And I don’t think you can ‘technically’ say Mint “makes” a lot of money, as they don’t charge for their product, nor for the support of their project. Mint publishes how much they receive in community donations. You can’t really ‘make’ that, but just accept whatever comes in.
I can’t exactly blame you for getting passionate about defending Canonical’s interest. But both sides seem to be taking this a bit too personal for what it is. There wasn’t a single decision made that could be reversed just as quickly in the future, right? And, this seems to be one single package, that if I understand correctly, COULD be kept in a Mint PPA separately, or even flatpaked. If I knew how to flatpak it, I so totally would. (But somehow I don’t think it would help.)
You asked about the philosophical difference: Ubuntu is, as I understand it, “by the people for the people.” (Maybe not is as much words, but that’s how it strikes me.) Mint, by what I can see it, places a higher priority on polish, cautious, and conservative.
I agree that 99% of your content is positive and upbeat. We’ll just have to put up with the 'Mint" & “Epic” parts when they surface.
it was a happy little accident
Nope, that’s not what it is.
I am making a video on my YouTube channel to fully explain these types of things because there are MANY variations of it but I’ll address the fork thing and what Mint actually is so this wont be a full list but will cover the relevant pieces.
First of all, there are many terms but we are only going to talk about 2, Fork & Derivative.
A fork is when a project is created based on an existing project but does not rely on said project to facilitate anything to their users. There is some nuance to this in regards to a “Hard Fork and a Soft Fork” but I won’t go into that too deeply right now.
A derivative is a classification that is more of a broad term that states a project based on another project. This like a category and a fork is a subcategory of a derivative. It’s like LCD vs LED monitors, all LED monitors are also LCD monitors but with different lighting tech vs LCD monitors not using that lighting tech. So all LED monitors are LCD but not all LCD are LEDs. Thus all Forks are Derivatives but not all Derivatives are Forks.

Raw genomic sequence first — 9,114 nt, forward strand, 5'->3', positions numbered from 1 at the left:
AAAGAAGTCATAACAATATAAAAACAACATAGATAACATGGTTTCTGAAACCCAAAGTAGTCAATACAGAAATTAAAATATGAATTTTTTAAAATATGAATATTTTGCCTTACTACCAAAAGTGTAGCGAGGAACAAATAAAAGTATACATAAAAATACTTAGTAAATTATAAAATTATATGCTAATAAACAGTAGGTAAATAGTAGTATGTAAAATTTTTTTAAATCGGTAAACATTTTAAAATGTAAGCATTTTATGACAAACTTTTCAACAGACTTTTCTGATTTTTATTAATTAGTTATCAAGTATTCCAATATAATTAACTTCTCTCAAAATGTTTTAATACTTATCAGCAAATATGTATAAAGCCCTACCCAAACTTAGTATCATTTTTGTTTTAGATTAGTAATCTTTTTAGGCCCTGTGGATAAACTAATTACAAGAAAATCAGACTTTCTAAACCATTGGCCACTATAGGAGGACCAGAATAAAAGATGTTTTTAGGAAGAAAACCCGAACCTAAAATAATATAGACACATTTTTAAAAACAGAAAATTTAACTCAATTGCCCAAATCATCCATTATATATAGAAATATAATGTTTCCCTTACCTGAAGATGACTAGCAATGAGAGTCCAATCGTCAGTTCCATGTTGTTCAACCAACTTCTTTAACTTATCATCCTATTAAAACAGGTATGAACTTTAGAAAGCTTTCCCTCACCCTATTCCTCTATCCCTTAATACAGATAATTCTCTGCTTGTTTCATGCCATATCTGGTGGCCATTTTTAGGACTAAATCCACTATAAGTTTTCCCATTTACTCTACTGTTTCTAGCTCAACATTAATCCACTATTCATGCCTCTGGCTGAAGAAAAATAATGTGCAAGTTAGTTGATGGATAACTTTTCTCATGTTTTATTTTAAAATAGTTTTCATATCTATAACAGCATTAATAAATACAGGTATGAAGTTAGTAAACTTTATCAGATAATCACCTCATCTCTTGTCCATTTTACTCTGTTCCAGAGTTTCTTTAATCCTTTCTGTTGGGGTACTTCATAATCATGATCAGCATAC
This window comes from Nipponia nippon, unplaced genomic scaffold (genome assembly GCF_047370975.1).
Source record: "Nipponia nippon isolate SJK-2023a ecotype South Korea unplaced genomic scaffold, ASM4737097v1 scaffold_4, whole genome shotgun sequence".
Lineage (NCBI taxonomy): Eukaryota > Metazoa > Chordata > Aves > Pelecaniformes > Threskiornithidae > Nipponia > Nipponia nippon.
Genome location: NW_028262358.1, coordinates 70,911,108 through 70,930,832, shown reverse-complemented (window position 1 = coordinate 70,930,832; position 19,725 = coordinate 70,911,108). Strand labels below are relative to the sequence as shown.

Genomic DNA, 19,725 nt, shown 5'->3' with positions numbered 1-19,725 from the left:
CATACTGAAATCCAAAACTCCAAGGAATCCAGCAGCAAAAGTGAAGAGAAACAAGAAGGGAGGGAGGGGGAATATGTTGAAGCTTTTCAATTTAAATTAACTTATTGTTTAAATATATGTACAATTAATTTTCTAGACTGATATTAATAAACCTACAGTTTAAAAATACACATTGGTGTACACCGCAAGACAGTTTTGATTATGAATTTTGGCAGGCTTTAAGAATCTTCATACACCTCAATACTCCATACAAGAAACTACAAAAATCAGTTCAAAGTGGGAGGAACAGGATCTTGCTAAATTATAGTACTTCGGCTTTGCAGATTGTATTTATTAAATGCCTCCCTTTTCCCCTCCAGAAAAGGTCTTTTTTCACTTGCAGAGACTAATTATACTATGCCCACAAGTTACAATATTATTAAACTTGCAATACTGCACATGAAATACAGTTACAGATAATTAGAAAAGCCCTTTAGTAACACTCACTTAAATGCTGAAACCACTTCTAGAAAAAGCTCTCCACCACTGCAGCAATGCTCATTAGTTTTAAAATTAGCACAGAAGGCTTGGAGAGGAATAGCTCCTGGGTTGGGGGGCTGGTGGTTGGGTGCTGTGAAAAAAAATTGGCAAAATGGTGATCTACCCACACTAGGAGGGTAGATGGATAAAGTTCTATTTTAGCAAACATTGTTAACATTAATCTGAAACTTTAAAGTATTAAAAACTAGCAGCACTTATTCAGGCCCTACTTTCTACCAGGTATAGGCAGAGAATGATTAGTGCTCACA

I will further explain this in follow up responses.
Forks do this sure but there is a huge difference that Mint doesn’t do making it Not a Fork. Mint claimed that Canonical was “putting in backdoors” saying that this action on their own distro is somehow an attempt to force people in Mint to unknowingly install Snaps. This is nonsense because fork would never have that problem, NEVER.
A fork is what Ubuntu is to Debain. If you install Ubuntu or any flavour, then you are getting packages directly and exclusively from Ubuntu. You are at no point getting downloads or using bandwidth from Debian to get packages in Ubuntu. This is a fork. Ubuntu is a derivative that does not rely on Debian to facilitate anything with direct interaction with the user.
Of course Ubuntu does pull packages from Debian on a consistent basis but the difference is once the pull is complete, thats the only action involving Debian. So thats Debian to Ubuntu then Ubuntu to the user.
Linux Mint is in no way a fork at all. Linux Mint does not fork most packages and because of this the path for the user to get these packages is very different.
Ubuntu’s structure (real fork)
- Debian duplicated into Ubuntu’s servers/repos
- User pulls directly from Ubuntu’s servers/repos
Linux Mint’s approach (soft derivative)
- Debian duplicated into Ubuntu’s servers/repos
- Linux Mint adds a few changes on top for their preferences and such with their own separate server/repo but most of which has nothing to do with the majority of packages.
- Users of Mint pull from Mint’s “overlay repo” AND Ubuntu’s servers/repos
The difference here is Mint is effectively forcing Canonical to pay for the resources Mint’s users take when pulling packages to install because Mint doesn’t serve most of them.
Its not about Mint not liking Snaps. I think their position to not like Snaps is absolutely nonsense of a “I dont wanna” attitude rather than having any valid tech nology complaint. However, I don’t care . . . use them or not.